OFFICIALS from Zimbabwe’s Johannesburg Consulate visited Maseru over the weekend to assist Zimbabweans in Lesotho to either renew expired identity and travel documents or replace them.
The three officials set up base at the Anglican Training Centre in Maseru West. They are expected to depart for Johannesburg tomorrow morning.
The visit is a follow up to last year’s trip when the consular staff realised that some Zimbabweans in Lesotho experience different challenges which prevent them from travelling to South Africa to access services at the consulate offices in Johannesburg and Cape Town or at the embassy in Pretoria.
The Zimbabweans in Lesotho Association (ZILA) expressed the need for the services to Zimbabwe’s High Commissioner to South Africa, David Hamadziripi, when he presented his credentials to His Majesty King Letsie III in September 2019.
Mr Hamadziripi agreed to ZILA’s request for consular services leading to consular officials’ first visit to Lesotho in December last year.
This weekend a three-member consular delegation led by Johannesburg Deputy Consul General, Chengetai Murahwa, visited Lesotho to offer services to Zimbabweans in the country. They referred all questions to Johannesburg Consul General, Melody Chaurura, saying she was the only one allowed to speak to the press on consular business.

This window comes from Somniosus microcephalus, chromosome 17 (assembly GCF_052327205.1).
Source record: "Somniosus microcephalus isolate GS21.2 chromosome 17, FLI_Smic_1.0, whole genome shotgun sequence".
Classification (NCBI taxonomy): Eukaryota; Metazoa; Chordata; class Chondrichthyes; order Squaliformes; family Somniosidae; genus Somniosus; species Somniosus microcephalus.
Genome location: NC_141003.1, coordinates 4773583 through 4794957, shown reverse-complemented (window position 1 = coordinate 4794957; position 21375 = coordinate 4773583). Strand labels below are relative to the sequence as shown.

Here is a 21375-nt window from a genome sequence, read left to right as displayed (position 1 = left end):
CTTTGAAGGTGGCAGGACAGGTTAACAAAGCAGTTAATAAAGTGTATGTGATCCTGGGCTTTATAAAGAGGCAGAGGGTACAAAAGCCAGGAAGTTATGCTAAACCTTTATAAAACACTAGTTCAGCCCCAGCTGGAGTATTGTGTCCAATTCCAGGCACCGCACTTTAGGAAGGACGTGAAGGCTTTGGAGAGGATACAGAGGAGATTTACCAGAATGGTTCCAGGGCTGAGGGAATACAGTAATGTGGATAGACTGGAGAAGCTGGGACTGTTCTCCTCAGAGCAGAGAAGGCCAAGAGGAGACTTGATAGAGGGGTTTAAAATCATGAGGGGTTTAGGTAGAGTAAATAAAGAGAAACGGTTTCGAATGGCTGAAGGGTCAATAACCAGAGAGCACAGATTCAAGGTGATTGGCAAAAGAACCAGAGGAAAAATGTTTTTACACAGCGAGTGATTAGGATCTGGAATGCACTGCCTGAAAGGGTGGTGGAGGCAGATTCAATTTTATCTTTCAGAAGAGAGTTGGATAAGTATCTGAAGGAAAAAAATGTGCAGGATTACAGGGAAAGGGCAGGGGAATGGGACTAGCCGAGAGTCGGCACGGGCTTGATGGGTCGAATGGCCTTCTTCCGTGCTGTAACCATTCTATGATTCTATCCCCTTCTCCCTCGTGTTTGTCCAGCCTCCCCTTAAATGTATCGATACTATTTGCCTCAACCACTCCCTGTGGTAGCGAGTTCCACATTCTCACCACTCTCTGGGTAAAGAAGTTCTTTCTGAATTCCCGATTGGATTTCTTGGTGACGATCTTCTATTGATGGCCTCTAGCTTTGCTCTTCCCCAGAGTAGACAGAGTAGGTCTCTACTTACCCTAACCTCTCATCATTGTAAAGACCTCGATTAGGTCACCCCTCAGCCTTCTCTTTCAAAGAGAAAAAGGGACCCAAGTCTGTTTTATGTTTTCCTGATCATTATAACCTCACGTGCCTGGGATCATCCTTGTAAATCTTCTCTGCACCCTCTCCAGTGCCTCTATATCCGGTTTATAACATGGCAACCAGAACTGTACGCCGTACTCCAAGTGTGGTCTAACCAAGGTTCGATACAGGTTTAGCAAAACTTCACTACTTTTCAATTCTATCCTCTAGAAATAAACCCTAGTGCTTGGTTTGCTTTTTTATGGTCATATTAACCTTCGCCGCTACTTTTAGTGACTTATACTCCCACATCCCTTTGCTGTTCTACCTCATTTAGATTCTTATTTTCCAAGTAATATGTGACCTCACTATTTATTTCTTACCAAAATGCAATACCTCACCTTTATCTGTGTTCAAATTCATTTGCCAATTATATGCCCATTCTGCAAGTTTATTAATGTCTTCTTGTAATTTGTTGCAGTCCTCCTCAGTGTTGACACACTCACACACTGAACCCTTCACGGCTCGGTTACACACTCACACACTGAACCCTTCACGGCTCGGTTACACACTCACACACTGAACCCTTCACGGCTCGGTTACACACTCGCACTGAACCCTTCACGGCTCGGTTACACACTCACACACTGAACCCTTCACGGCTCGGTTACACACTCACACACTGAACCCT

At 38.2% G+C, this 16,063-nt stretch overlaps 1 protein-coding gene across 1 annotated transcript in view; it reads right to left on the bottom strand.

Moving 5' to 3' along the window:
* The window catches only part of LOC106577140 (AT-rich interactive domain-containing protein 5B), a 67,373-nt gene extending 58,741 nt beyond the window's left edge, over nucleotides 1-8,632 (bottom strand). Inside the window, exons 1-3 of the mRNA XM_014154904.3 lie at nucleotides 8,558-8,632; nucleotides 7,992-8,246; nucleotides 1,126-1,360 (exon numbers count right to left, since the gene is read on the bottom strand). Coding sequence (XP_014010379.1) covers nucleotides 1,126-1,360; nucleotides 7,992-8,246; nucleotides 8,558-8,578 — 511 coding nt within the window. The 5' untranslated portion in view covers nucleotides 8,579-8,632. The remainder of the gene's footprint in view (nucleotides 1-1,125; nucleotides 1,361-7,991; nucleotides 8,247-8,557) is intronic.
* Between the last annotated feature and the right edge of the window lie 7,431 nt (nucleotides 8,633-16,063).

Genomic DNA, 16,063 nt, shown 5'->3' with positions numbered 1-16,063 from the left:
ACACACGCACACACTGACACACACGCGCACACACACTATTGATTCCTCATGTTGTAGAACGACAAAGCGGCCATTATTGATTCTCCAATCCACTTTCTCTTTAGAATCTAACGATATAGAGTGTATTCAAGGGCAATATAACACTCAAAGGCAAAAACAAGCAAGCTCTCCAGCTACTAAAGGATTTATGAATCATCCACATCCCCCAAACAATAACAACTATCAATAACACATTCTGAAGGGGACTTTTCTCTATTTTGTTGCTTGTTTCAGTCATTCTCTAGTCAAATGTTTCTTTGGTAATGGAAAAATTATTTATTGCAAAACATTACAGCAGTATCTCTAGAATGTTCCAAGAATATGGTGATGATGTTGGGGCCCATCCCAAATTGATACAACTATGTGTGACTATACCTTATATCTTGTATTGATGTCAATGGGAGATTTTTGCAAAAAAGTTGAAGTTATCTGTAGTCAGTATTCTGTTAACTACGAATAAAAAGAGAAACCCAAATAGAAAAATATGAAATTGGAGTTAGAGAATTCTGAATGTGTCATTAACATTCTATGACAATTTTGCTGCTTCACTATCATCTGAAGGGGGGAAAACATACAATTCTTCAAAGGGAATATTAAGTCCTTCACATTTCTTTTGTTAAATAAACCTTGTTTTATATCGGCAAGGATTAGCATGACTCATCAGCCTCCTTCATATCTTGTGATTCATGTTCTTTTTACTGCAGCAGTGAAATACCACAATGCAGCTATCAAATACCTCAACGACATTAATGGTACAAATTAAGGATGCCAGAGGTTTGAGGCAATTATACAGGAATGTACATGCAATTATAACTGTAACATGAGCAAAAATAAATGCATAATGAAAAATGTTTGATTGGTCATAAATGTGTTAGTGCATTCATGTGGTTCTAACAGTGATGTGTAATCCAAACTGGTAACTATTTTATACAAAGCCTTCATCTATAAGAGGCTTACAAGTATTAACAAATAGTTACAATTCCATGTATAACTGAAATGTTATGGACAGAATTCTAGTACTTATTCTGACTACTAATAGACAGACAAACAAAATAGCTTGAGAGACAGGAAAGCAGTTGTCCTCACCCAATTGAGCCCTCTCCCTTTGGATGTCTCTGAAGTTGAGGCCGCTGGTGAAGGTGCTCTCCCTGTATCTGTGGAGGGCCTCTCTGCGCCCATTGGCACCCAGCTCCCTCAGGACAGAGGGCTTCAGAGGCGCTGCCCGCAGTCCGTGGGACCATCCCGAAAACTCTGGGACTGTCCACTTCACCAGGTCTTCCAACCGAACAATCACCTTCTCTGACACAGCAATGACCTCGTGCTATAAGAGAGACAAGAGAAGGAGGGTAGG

In a telephone interview with the Sunday Express yesterday, Ms Chaurura said: “the consulate dispatched a three-member delegation, headed by Mr Murahwa as part of the broader agenda of ensuring that our nationals in the diaspora are documented and enabled to realise their full potential in the host countries.
“Zimbabwe doesn’t have a resident embassy or consular station in Lesotho, hence the periodic mobile consular exercises for the convenience of our nationals.”
On his part, ZILA deputy chairperson, Tafadzwa Chakare, said the visits were meant to make it less burdensome for Lesotho-based Zimbabweans to get new identity and travel documents.
“We encourage all people with passports that are expiring within the next 12 months to immediately come and apply for new ones. It is likely that the visits will continue annually.
“Individuals are asked to pay the same amount they would have paid in Zimbabwe or in South Africa to renew their documents,” Dr Chakare said.